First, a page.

|Publisher:||Random House of Canada, Limited|
|Product dimensions:||4.18(w) x 6.86(h) x 0.90(d)|
Read an Excerpt
At the Heart and Stroke Foundation of Canada we had to face a hard truth in the mid 1990s. At that time stroke was Canada's forgotten disease–even though it was the country's fourth leading cause of death. According to a 1996 Foundation study, almost half of all Canadians said they wouldn't know what to do if they thought they were having a stroke. And only thirty-nine per cent of us could name one of stroke's most common warning signs: a feeling of numbness, sudden weakness or tingling in the face, arm and leg. At the same time, new drugs coupled with greater medical knowledge were making it possible to reduce and even reverse stroke's devastating effects–but only if people knew what was happening to them and sought and received urgent emergency medical help.
It seemed clear to us that the Foundation needed help to spread the message on stroke and we decided to commit to a major public awareness campaign. Getting the facts out is one thing. But how could we persuade people to pay attention to those facts, and take our message to heart? The Foundation needed to put a special face to stroke–a face that would give Canadians the knowledge and the courage to recognize and react immediately when they suspected stroke. An instantly recognizable face, of a person who would be highly respected and credible in carrying a message of hope for those recovering from stroke, their families, and indeed, for all Canadians.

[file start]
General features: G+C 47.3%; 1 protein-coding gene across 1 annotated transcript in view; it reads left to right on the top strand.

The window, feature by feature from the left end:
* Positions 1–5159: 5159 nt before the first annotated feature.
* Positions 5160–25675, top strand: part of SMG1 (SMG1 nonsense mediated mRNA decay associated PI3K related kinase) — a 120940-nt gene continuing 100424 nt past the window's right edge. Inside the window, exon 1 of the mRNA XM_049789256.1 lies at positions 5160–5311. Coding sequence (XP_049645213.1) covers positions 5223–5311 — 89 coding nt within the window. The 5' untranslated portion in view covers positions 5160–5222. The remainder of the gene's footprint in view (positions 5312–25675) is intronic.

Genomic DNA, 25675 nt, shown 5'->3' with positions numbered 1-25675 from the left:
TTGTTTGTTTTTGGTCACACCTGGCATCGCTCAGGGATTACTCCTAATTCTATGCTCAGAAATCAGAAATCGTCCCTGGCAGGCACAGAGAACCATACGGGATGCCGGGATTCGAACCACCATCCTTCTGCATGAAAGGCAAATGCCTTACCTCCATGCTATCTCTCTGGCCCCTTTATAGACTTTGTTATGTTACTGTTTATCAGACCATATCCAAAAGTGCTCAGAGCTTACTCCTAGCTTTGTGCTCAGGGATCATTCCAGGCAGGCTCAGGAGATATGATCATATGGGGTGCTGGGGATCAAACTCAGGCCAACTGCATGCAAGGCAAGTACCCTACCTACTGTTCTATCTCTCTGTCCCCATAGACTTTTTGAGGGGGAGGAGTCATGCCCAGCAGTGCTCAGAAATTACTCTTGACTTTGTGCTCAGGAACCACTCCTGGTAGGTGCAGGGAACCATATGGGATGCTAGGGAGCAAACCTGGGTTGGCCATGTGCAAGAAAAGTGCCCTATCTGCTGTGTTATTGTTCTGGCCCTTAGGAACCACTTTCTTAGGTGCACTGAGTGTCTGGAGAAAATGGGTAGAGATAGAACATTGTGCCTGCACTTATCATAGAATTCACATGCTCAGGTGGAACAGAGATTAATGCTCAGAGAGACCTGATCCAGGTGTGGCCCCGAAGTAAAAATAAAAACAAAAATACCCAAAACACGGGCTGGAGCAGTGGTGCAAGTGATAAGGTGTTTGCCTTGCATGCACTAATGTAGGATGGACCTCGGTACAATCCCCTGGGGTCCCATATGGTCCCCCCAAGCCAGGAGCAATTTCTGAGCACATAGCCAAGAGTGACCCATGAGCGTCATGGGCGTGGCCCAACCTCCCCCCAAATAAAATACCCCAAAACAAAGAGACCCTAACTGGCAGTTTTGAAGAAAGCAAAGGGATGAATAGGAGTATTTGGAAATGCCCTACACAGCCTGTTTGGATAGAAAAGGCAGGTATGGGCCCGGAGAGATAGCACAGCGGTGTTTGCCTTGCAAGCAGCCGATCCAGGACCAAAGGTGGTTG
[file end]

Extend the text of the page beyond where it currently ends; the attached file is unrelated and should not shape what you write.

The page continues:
Who better to help the Foundation in this mission than Walter Gretzky?
When he had his life-threatening stroke on October 13, 1991, it seemed as if the whole country was waiting for news about his recovery. As his familymembers flew in to be at his bedside, the prognosis was grim. But Walter battled back, with the help of excellent medical care, dedicated therapists and the love and grit of his family. Not only was he leading a full life but he was constantly giving back to charities and communities. Would he help us?
We were nervous as we stood at the Gretzky doorstep in Brantford, Ontario, on a blustery December day in 1999. We were there to make the Foundation's pitch, but we also knew we were joining a long line of organizations that had sought the endorsement of the Gretzky family to help get their messages heard. What if Walter said no?